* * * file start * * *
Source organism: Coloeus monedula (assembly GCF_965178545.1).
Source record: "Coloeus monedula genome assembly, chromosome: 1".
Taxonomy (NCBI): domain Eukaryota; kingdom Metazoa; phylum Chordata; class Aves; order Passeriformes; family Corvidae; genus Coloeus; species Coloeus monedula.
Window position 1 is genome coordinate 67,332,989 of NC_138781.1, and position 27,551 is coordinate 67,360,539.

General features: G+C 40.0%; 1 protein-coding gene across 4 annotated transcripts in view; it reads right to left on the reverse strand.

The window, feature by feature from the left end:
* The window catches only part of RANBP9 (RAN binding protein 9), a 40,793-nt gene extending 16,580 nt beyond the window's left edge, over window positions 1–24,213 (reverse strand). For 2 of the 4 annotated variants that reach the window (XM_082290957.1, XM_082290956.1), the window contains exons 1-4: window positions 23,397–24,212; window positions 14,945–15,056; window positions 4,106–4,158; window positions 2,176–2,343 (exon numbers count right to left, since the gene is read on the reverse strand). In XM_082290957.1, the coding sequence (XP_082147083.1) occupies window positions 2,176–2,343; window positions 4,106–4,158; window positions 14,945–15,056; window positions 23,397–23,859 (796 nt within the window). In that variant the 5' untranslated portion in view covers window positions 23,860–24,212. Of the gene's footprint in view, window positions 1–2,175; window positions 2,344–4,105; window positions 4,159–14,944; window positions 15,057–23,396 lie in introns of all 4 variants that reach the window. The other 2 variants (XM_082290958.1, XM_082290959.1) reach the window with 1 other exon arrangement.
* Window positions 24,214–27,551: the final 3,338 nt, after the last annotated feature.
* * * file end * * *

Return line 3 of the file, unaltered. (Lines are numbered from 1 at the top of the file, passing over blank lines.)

Taxonomy (NCBI): domain Eukaryota; kingdom Metazoa; phylum Chordata; class Aves; order Passeriformes; family Corvidae; genus Coloeus; species Coloeus monedula.